1948 U.S. Navy Hydrographic Map of United States Naval Air Reserve Bases

Naval Air Reserve Facilities. - Main View

1948 U.S. Navy Hydrographic Map of United States Naval Air Reserve Bases


Training U.S. Navy pilots after World War II.


Naval Air Reserve Facilities.
  1948 (dated)     9 x 14 in (22.86 x 35.56 cm)     1 : 15090240


This is an October 1949 U.S. Navy Hydrographic Office map of the United States marking U.S. Naval Air Reserve bases across the United States. It sheds light on the U.S. Naval training following World War II (1939 - 1945).
A Closer Look
Naval Air Stations are marked with black dots, while smaller white circles identify 'outlying facilities'. Training units are identified at Jacksonville, Florida; Norfolk, Virginia; Memphis, Tennessee; and Seattle, Washington. The training facility at Lakehurst, New Jersey, focuses on the Navy's lighter-than-air program.
Publication History and Census
This map was created by the U.S. Navy Hydrographic Office and published in October 1949. This is the only known cataloged example.


United States Hydrographic Office (1866 - 1962) was a brach of he U.S. Navy that prepared and published maps, charts, and nautical books to aid in navigation. Before the establishment of the Hydrographic Office in 1866, U.S. navigators were almost entirely dependent on British charts. There had been a few private enterprises that had prepared and published charts, but none had been able to do so profitably. The Office was established 'for the improvement of the means of navigating safely the vessels of the Navy and of the mercantile marine, by providing, under the authority of the Secretary of the Navy, accurate and cheap nautical charts, sailing directions, navigators, and manuals of instructions for the use of all vessels of the United States, and for the benefit and use of navigators generally.' This way the Navy Department could furnish navy and merchant ships with charts illustrating the results of surveys and explorations undertaken by naval officers. The charts were priced to cover the cost of paper and printing alone, not preparation. Its main objective was to survey foreign coasts, as the Coast and Geodetic Surveys were responsible for surveying domestic waters. The Hydrographic Office was transferred from the Department of the Navy to the Department of Defense in 1949 and was replaced by the Naval Oceanographic Office in 1962. More by this mapmaker...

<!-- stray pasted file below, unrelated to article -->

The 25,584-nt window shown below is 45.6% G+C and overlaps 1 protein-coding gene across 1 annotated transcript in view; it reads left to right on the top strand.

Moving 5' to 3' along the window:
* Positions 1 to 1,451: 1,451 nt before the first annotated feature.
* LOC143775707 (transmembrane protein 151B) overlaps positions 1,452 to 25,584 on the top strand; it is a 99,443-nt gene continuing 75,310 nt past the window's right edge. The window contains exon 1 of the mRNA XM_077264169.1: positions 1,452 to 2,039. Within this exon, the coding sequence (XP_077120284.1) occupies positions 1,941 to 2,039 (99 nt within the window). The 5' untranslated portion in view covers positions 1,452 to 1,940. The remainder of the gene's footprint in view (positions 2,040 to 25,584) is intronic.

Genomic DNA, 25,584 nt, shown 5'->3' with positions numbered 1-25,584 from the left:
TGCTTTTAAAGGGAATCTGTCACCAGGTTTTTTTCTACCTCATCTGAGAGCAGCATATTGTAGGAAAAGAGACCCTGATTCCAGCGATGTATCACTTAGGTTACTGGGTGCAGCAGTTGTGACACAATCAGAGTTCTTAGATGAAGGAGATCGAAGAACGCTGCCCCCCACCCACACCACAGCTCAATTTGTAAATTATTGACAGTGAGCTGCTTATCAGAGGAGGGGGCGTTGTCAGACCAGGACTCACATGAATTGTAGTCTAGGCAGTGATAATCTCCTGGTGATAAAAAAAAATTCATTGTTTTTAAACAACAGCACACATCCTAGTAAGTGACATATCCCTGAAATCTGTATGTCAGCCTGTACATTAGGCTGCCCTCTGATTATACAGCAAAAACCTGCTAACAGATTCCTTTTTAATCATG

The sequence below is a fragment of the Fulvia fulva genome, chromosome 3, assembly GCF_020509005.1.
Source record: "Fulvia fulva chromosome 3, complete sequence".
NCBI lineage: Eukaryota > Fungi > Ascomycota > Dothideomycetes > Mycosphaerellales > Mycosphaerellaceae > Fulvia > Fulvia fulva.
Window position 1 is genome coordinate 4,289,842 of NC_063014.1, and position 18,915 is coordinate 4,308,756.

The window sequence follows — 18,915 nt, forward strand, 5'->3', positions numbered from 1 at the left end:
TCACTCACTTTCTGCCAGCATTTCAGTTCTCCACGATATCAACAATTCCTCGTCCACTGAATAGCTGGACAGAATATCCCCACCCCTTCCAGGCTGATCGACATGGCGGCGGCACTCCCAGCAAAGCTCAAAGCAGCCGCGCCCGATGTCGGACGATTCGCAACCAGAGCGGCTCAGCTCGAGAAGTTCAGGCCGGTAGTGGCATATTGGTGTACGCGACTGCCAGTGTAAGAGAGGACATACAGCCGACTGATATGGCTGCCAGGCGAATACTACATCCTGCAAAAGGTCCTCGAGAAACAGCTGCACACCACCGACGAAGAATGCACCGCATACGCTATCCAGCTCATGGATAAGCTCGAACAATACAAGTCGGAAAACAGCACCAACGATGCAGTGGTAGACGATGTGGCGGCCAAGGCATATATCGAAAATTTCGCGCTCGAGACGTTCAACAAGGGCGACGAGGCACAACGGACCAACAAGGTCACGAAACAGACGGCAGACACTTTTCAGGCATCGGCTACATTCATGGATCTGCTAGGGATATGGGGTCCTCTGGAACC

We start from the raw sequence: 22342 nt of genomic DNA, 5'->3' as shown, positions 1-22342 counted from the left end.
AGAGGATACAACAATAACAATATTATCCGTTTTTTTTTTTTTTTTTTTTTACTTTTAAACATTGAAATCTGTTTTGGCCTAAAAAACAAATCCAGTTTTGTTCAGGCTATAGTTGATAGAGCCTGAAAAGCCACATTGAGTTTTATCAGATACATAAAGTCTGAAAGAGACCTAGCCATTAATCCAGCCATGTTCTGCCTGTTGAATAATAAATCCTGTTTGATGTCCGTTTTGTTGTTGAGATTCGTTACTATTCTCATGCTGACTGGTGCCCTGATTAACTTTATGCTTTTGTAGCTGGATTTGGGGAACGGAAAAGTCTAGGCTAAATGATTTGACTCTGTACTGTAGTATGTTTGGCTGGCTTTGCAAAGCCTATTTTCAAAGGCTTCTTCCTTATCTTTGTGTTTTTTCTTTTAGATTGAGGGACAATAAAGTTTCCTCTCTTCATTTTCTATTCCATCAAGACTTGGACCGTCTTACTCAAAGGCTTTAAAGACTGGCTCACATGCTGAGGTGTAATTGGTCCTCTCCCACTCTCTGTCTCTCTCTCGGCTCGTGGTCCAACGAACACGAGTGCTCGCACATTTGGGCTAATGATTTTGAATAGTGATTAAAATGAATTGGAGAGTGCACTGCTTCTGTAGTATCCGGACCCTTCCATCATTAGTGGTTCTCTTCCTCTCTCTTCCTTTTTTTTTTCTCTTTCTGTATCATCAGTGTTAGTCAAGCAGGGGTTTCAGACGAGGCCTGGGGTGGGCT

Very good.